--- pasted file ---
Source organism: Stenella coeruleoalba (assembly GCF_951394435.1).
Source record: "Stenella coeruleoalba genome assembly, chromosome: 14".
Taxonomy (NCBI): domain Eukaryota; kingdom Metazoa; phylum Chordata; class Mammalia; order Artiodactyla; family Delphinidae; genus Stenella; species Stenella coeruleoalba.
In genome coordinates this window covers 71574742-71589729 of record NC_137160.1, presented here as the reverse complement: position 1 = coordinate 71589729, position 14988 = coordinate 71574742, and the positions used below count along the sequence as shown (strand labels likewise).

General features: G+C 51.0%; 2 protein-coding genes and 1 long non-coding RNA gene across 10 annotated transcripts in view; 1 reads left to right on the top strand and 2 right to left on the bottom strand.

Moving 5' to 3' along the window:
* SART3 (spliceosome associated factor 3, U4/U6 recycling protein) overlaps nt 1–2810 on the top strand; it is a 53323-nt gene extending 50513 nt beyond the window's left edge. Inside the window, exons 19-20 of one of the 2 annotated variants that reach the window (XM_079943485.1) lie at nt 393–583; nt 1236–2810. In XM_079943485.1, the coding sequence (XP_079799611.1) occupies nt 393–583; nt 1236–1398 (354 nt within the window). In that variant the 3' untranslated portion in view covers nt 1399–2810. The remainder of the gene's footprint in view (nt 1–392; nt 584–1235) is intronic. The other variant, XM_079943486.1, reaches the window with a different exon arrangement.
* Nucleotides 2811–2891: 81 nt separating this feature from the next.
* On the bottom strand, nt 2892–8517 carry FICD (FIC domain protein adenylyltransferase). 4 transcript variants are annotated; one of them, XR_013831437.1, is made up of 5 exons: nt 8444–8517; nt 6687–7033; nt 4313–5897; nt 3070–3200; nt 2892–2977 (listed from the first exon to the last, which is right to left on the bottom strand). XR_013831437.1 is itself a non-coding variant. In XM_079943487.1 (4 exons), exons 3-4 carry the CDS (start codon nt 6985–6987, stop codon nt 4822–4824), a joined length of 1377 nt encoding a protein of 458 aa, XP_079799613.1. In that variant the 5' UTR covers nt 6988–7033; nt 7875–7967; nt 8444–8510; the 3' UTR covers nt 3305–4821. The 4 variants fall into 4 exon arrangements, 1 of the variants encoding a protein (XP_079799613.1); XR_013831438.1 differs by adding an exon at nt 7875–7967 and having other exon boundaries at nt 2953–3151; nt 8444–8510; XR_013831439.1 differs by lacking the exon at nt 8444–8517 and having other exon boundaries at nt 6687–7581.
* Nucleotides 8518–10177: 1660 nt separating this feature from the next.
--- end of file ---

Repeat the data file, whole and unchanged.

Source organism: Stenella coeruleoalba (assembly GCF_951394435.1).
Source record: "Stenella coeruleoalba genome assembly, chromosome: 14".
Taxonomy (NCBI): domain Eukaryota; kingdom Metazoa; phylum Chordata; class Mammalia; order Artiodactyla; family Delphinidae; genus Stenella; species Stenella coeruleoalba.
In genome coordinates this window covers 71574742-71589729 of record NC_137160.1, presented here as the reverse complement: position 1 = coordinate 71589729, position 14988 = coordinate 71574742, and the positions used below count along the sequence as shown (strand labels likewise).

General features: G+C 51.0%; 2 protein-coding genes and 1 long non-coding RNA gene across 10 annotated transcripts in view; 1 reads left to right on the top strand and 2 right to left on the bottom strand.

Moving 5' to 3' along the window:
* SART3 (spliceosome associated factor 3, U4/U6 recycling protein) overlaps nt 1–2810 on the top strand; it is a 53323-nt gene extending 50513 nt beyond the window's left edge. Inside the window, exons 19-20 of one of the 2 annotated variants that reach the window (XM_079943485.1) lie at nt 393–583; nt 1236–2810. In XM_079943485.1, the coding sequence (XP_079799611.1) occupies nt 393–583; nt 1236–1398 (354 nt within the window). In that variant the 3' untranslated portion in view covers nt 1399–2810. The remainder of the gene's footprint in view (nt 1–392; nt 584–1235) is intronic. The other variant, XM_079943486.1, reaches the window with a different exon arrangement.
* Nucleotides 2811–2891: 81 nt separating this feature from the next.
* On the bottom strand, nt 2892–8517 carry FICD (FIC domain protein adenylyltransferase). 4 transcript variants are annotated; one of them, XR_013831437.1, is made up of 5 exons: nt 8444–8517; nt 6687–7033; nt 4313–5897; nt 3070–3200; nt 2892–2977 (listed from the first exon to the last, which is right to left on the bottom strand). XR_013831437.1 is itself a non-coding variant. In XM_079943487.1 (4 exons), exons 3-4 carry the CDS (start codon nt 6985–6987, stop codon nt 4822–4824), a joined length of 1377 nt encoding a protein of 458 aa, XP_079799613.1. In that variant the 5' UTR covers nt 6988–7033; nt 7875–7967; nt 8444–8510; the 3' UTR covers nt 3305–4821. The 4 variants fall into 4 exon arrangements, 1 of the variants encoding a protein (XP_079799613.1); XR_013831438.1 differs by adding an exon at nt 7875–7967 and having other exon boundaries at nt 2953–3151; nt 8444–8510; XR_013831439.1 differs by lacking the exon at nt 8444–8517 and having other exon boundaries at nt 6687–7581.
* Nucleotides 8518–10177: 1660 nt separating this feature from the next.